SLS will bioaccumulate in humans and cause organ damage
are inaccurate.
Dermatological eects. Hair loss. e CIR report
1
is
also cited as supporting the claim that SLS can cause hair loss
and baldness.
13,16,32
e CIR report states as follows:
Autoradiographic studies of rat skin treated with radio-
labeled Sodium Lauryl Sulfate found heavy deposi-
tion of the detergent on the skin surface and in the hair
follicles; damage to the hair follicle could result from
such deposition.
e report goes on to say that high concentrations of SLS
may aect the hair, but no evidence is presented to show that
SLS exposure causes hair loss. Rather, the report recommends
that cosmetic products applied to the skin not contain concen-
trations of SLS .1% due to its potential to deposit on hair fol-
licles.
1,2
In addition, the report states that additional research
would be required to elucidate the true eects of the deposi-
tion. As of 2015, no scientic evidence has been produced to
suggest that dermal exposure to SLS causes hair loss.
A study published in 1998 by the European Journal of
Dermatology is also cited as supporting claims that SLS causes
hair loss.
38
is study investigates the eects of oxidative stress
on skin irritation and uses SLS as an experimental irritant.
ere is no discussion of hair loss. As in the CIR report, the
researchers of this study
38
identied the deposition of SLS on
the root sheath of the hair follicle but did not draw conclusions
about the eects of this deposition on the hair. e study
38
in
no way suggests that SLS is responsible for, or contributes to,
chronic hair loss. In general, no data have been generated to
elucidate the long-term eects of SLS deposition on hair fol-
licles, but based on the widespread and long-term use of SLS
in hair care products, such an eect is highly unlikely. Overall,
claims that associate the use of SLS-containing products with
hair loss are not scientically supported.
Sensitization. Another unsubstantiated claim about SLS
is that it can cause severe dermal sensitization.
13,16
A sensi-
tizer is a substance that causes hypersensitivity through an
allergic or photodynamic process, which becomes evident
on reapplication of the same substance on the skin. ere is
no scientic evidence to support that SLS has sensitization
potential. SLS is not included on any lists of known or sus-
pected sensitizers.
33
erefore, stating that SLS is a sensitizer
is inaccurate.
Other chronic toxicities. To a lesser extent, claims about
SLS causing chronic adverse health eects such as muta-
genicity, reproductive and development toxicity, neurotox-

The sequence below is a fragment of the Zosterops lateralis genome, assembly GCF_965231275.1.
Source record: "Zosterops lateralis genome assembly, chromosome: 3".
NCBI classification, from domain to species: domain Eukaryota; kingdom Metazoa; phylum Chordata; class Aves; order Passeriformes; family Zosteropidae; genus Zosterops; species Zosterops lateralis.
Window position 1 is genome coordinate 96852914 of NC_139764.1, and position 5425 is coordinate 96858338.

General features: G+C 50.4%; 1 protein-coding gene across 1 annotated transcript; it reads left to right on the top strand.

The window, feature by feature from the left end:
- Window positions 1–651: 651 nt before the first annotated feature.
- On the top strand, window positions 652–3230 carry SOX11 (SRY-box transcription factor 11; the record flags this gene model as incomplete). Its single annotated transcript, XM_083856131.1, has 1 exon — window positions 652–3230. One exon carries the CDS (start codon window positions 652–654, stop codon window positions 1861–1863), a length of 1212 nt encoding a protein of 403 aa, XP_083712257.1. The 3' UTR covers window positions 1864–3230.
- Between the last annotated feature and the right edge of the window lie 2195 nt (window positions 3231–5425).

icity, and endocrine disruption – have been made without
adequate substantiation.
16
erefore, it is worth mentioning
that SLS has no known chronic health eects. According
to the National Library of Medicine’s TOXNET
®
database,
SLS is not classied as a known or suspected mutagen,
reproductive or developmental toxicant, neurotoxicant, or
endocrine disruptor.
33
Environmental Toxicity Prole
Use and disposal of cleaning products release SLS into the
environment via household wastewater systems. erefore,
the environmental toxicity prole is an important consider-
ation when evaluating the risks and benets of using SLS in
household cleaning product formulation. Although the envi-
ronmental toxicity of SLS does not appear to be a point of
debate in online communications, a concise review is included
to demonstrate the end-use eect of this ingredient.
Aquatic toxicity. Aquatic toxicity refers to the short-term
adverse eects that result from the exposure of aquatic life to
a chemical or formulation. is type of toxicity is measured
in terms of the median lethal concentration (LC
50
), which
indicates the quantity by volume (typically reported as mil-
ligrams of substance per liter of water) required to kill half of
the experimental population exposed to that dose. Ingredients
or formulations with an LC
50
of $100 mg/L are classied as
nontoxic to aquatic life.
39
As a raw material, the LC
50
for SLS is reported between
1 and 13.9 mg/L after 96 hours, categorizing it as moderately
toxic to aquatic life.
6–8,40–44
Like acute oral toxicity, aquatic
toxicity values for individual ingredients do not directly cor-
respond with the toxicity of formulated consumer products.
is means that while SLS is moderately toxic to aquatic life
in its raw material form, product formulations that contain
dilutions of SLS are not necessarily moderately toxic and, in
fact, can be nontoxic to aquatic life. However, the toxicity of
SLS depends largely on the marine species, water hardness,
and water temperature.
41,43,44
By the time cleaning product ingredients reach natural
waters, they are mostly degraded. Ecotoxicity studies have
determined that a surfactant concentration of 0.5 mg/L
of natural water would be essentially nontoxic to sh and
other aquatic life under most conditions.
42
It is suggested,
Human and environmental toxicity of SLS